Millions of Americans have lost their jobs in the course of the COVID-19 pandemic, and with cases surging throughout the country, it's clear that it may be a while before the economy truly gets to open back up and recover. Thankfully, late March's CARES Act provided quick relief for those who wound up out of work through no fault of their own in the form of boosted unemployment.
Under the CARES Act, jobless Americans were entitled to a $600 boost on top of their weekly unemployment benefit. Thanks to that boost, many were able to replace their lost paychecks in full, thereby allowing them to keep up with their bills. But the CARES Act only called for that $600 boost through July 31, and last week, lawmakers let it expire.
While a second COVID-19 relief bill will likely include boosted unemployment, out-of-work Americans may be facing a substantial hit to their income. That's bad news for them, but it's also bad news for the countless landlords who may now be in for a string of delinquencies as jobless folks struggle to keep up with their rent.
What's happening with unemployment?
In late July, Republican lawmakers introduced the HEALS Act, which, like the CARES Act, seeks to boost unemployment. The key difference, however, is that the HEALS Act is only looking to boost unemployment by $200 a week through September, after which those benefits would switch over to a system that allows jobless workers to replace 70% of their former wages. Clearly, any boost is better than nothing, especially at a time like this. But cutting that $600 weekly boost down to $200 could have serious consequences for the economy as a whole.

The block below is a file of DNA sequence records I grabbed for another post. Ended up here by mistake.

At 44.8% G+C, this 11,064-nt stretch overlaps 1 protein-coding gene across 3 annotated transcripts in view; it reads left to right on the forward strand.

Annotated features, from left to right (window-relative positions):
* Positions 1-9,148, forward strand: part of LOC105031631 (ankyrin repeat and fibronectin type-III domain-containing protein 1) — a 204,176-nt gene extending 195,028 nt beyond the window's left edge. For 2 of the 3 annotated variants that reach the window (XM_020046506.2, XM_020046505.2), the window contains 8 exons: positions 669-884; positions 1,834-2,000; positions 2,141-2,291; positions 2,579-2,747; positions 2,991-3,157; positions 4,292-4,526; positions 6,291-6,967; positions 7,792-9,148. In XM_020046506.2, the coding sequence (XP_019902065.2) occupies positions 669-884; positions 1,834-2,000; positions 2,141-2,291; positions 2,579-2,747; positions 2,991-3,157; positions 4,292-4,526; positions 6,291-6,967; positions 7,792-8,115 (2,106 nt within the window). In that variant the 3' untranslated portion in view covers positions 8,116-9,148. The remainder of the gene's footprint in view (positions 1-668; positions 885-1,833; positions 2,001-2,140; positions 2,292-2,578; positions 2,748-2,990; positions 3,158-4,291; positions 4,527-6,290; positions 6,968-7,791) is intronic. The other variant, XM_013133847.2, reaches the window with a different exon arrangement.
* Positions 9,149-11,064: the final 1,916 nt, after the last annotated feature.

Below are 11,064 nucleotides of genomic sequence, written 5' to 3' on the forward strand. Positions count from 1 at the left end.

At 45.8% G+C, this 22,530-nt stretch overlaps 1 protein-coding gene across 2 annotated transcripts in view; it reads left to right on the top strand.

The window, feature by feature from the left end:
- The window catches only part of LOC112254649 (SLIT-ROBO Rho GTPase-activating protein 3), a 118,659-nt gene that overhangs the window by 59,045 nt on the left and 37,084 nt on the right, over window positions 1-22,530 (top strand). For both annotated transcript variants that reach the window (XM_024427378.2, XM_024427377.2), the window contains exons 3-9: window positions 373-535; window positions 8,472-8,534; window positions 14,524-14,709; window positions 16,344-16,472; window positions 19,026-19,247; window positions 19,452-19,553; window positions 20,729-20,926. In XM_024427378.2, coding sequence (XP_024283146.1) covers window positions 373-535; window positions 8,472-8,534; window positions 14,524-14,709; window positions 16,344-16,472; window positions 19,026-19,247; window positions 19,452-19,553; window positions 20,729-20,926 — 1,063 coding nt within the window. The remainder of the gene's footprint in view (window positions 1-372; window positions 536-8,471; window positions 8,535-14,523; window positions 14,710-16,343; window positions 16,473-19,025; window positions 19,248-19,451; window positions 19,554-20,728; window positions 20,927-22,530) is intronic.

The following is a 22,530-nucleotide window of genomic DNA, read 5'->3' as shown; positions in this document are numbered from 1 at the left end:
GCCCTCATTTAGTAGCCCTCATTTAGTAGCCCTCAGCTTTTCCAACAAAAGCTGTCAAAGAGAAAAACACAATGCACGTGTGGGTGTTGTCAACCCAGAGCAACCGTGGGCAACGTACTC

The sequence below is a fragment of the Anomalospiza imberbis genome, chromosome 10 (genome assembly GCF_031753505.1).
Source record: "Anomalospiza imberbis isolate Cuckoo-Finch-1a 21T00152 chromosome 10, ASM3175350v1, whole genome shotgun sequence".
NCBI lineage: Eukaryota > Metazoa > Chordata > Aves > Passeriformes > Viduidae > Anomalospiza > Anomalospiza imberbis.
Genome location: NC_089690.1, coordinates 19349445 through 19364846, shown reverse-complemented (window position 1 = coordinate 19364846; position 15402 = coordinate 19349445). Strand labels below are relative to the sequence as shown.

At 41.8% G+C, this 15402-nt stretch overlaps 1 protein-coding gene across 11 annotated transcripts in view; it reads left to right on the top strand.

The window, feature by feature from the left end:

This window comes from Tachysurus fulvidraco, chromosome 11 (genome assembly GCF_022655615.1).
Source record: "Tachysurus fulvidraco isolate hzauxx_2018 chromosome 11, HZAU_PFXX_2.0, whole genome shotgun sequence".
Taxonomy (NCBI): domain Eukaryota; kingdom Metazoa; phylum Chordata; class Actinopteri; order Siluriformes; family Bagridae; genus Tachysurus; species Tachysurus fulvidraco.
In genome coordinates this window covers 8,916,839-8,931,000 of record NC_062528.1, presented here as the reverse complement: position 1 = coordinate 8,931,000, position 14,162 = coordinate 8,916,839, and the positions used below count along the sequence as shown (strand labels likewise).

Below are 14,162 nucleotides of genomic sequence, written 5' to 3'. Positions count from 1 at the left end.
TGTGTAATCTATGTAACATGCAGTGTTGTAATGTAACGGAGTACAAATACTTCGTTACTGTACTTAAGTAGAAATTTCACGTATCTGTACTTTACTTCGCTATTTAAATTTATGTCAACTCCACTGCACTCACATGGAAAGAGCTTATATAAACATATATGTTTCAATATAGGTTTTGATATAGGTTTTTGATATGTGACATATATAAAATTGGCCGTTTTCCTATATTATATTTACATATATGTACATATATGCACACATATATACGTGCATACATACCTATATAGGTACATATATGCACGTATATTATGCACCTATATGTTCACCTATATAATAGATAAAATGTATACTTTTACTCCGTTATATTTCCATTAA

If jobless Americans see their unemployment income slashed, they won't continue to pump money back into the economy as they may have been doing over the past few months. Quite the contrary -- many will start falling behind on basic bills in the absence of that extra money. And chances are, one bill they'll seek to put off as long as possible is rent. That's very bad news for landlords -- especially mom and pop landlords who are already struggling themselves during the pandemic.
In April of 2020, an estimated one out of every three Americans did not pay rent. And in a U.S. Census Bureau survey conducted from July 2 to July 7, 2020, nearly 43 million Americans missed their rent or mortgage payment last month.
Meanwhile, eviction bans were put in place to prevent a homelessness crisis, and while those moratoriums may have worked to protect tenants, they've certainly done landlords a major disservice. And again, it's mom and pop landlords -- the ones who often rely on rent payments as their own primary source of income -- who are really suffering here. And unfortunately, if unemployment benefits are slashed, that suffering could intensify as rent delinquencies rise.
The silver lining here is that reduced unemployment is not a done deal. The HEALS Act has not yet been passed into law, and the aforementioned $200 unemployment boost has been a point of contention in the Senate that's caused lawmakers to reach an impasse. But lawmakers also need to move quickly on a relief bill now that the $600 weekly unemployment boost has officially expired, and if the HEALS Act does wind up going through, it could put unemployed workers -- and the landlords who rent to them -- in a very undesirable spot for the remainder of 2020.